By default, the lines connecting the vertices in a Polyline are drawn such that they are straight in the two-dimensional Mercator projection used by the base map. But the Earth is not flat and the default two-dimensional lines are not really the shortest paths between the points. Great-circle lines (also called geodesics) represent the true shortest paths because they take the Earth's curvature into account. For large-scale maps like the one above, the difference between three-dimensional paths and two-dimensional paths is negligible, and you as the map author need not worry about the issue. However, if your map is of a regional or continental scale, the difference may be quite significant.

Fortunately, switching from a two-dimensional polyline to a geodesic is as simple as setting the PolylineOptions object's geodesic property to true. Have a look at this geodesic example showing both types of lines connecting Miami to San Francisco.

In addition to illustrating the geodesic concept, this example also shows how properties of an object literal can be re-set to new values after they've been initialized. Because I wanted to draw the same Polyline with different values for just the geodesic and strokeColor properties, I didn't need to create a new PolylineOptions object. I could simply refer to the existing object through the lineOpts variable name and use the ' = value'' syntax to assign new values to the properties I wanted to change.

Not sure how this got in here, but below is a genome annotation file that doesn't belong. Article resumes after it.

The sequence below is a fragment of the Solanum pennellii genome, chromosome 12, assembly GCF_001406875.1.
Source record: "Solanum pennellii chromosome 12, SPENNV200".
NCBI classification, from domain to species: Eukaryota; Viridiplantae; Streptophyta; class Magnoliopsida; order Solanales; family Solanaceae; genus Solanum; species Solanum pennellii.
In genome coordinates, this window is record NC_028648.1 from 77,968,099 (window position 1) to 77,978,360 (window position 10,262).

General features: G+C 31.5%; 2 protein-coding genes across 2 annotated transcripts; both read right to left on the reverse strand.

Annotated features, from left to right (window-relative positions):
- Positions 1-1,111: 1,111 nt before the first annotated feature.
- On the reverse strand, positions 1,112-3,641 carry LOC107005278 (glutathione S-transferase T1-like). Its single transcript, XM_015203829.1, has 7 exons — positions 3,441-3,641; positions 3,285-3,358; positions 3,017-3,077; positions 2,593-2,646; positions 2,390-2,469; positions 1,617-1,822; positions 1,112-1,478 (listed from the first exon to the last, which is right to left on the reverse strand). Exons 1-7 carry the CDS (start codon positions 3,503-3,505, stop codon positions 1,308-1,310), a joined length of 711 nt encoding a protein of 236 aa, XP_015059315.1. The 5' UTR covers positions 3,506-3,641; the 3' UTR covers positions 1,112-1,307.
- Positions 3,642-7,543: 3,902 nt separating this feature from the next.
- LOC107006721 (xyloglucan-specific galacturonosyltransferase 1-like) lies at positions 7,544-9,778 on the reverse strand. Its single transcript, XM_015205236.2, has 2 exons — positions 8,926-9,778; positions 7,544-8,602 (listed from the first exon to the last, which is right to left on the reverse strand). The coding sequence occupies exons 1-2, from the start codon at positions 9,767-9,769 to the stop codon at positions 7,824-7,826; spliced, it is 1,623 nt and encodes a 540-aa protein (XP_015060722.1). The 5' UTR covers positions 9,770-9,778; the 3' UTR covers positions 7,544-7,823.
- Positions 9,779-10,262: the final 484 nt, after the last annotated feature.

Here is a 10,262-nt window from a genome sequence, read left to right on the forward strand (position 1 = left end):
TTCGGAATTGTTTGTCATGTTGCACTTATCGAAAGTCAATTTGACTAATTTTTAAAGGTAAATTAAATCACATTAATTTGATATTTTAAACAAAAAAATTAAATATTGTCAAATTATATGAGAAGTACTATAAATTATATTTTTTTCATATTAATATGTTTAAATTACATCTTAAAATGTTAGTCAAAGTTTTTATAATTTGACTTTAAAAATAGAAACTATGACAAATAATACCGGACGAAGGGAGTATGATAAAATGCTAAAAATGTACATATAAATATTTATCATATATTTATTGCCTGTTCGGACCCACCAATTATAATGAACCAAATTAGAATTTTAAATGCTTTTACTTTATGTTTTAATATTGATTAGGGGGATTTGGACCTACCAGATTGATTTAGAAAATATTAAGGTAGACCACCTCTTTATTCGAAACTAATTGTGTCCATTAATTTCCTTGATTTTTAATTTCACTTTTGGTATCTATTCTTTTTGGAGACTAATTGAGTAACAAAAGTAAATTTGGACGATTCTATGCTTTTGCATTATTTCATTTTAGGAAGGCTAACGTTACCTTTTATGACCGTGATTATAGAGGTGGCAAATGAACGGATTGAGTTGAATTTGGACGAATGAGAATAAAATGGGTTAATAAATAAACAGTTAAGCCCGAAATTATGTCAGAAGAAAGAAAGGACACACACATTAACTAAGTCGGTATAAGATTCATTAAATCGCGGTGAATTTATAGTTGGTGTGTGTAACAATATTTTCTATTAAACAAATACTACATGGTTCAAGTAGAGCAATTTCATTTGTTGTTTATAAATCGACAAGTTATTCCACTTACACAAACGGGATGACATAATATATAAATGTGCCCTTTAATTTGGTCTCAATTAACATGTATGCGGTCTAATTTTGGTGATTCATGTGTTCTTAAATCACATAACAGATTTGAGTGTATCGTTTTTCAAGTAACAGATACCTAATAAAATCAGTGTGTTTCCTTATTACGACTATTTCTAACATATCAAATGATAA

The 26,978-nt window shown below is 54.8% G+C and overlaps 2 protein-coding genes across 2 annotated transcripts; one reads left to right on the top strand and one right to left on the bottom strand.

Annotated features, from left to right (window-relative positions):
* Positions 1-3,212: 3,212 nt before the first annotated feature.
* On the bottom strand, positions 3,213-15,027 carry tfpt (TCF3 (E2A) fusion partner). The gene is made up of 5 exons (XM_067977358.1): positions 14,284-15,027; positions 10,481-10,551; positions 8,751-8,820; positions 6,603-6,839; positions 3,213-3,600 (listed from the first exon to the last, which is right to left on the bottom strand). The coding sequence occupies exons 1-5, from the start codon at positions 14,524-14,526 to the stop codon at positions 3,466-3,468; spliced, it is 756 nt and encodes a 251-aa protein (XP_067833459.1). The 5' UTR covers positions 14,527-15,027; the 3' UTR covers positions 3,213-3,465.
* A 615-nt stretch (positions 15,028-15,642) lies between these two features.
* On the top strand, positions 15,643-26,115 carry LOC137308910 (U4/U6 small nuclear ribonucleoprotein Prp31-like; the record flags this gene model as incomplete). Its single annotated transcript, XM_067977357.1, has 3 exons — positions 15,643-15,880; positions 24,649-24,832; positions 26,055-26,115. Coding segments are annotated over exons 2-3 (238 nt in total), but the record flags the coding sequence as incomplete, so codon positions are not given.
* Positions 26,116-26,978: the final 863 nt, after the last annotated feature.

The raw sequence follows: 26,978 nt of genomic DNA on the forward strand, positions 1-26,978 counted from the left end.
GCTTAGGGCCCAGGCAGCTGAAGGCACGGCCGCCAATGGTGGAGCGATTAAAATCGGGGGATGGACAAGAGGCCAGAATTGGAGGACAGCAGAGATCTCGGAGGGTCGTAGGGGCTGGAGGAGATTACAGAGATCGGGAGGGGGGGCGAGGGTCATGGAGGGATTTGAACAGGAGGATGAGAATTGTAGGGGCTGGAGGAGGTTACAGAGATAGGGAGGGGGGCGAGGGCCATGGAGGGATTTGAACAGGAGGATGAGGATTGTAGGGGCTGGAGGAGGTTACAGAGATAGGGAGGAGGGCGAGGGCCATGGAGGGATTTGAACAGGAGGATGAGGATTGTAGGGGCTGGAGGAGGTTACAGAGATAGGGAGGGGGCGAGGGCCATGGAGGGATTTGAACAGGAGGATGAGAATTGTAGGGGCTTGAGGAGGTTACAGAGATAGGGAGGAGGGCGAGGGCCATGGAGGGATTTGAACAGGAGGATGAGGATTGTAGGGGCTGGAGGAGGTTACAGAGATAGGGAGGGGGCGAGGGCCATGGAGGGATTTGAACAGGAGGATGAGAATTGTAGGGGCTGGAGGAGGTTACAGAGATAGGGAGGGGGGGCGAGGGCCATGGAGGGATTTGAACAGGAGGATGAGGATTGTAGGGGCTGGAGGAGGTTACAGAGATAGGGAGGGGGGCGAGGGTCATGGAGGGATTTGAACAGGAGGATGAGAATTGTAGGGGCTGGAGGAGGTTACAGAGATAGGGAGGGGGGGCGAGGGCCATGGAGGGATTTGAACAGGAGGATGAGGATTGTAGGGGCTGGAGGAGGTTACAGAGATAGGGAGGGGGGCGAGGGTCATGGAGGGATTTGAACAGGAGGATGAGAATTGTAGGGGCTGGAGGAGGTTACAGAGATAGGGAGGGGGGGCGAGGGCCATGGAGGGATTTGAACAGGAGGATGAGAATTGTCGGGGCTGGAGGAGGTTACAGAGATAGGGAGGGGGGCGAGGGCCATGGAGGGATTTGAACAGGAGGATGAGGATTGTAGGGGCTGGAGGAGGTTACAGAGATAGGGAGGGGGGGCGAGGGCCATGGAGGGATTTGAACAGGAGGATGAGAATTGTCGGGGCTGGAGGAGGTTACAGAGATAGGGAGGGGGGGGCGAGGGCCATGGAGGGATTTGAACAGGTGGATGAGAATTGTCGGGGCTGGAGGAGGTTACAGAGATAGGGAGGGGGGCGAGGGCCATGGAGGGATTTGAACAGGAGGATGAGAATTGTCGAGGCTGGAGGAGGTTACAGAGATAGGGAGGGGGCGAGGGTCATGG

Adding Polygons

Adding simple polygons to a map follows a pattern similar to what you just saw for lines. The end goal is to create a Polygon object from a PolygonOptions object. As with Polylines, you need to create an array of LatLng objects that delineate your Polygon's boundary. (I recommend making the last LatLng in the array the same as the first, though the documentation says that Polygons will close themselves if not closed explicitly.) Like PolylineOptions, PolygonOptions objects have a strokeColor, strokeOpacity, and strokeWeight property. These properties control the appearance of the polygon outline. To control the appearance of the polygon's interior, you will need to set the fillColor and fillOpacity properties.

Have a look at this PolygonsOptions example showing the boundaries of the District of Columbia. Note in the source code that the fillColor and fillOpacity are not set. This demonstrates that the default values for these properties appear to be gray and ~50% opaque.

You should also note from the example that PolygonOptions doesn't have a path property, but instead a paths property. This difference arises from the fact that the API also allows for the display of more complex polygons, such as those with holes in their interior (donut polygons) and those made up of multiple parts (like the islands of Hawaii). In both cases, the idea is to create an array of coordinate arrays. In other words, for a donut polygon, you would create one coordinate array depicting the exterior of the polygon and a separate array depicting the hole. For a multi-part polygon, you would create a separate array for each part. Once all the coordinate arrays have been stored in variables, those coordinate array variables should be put into an array and used to set the paths property. This example demonstrates the depiction of a famous donut polygon, the Pentagon.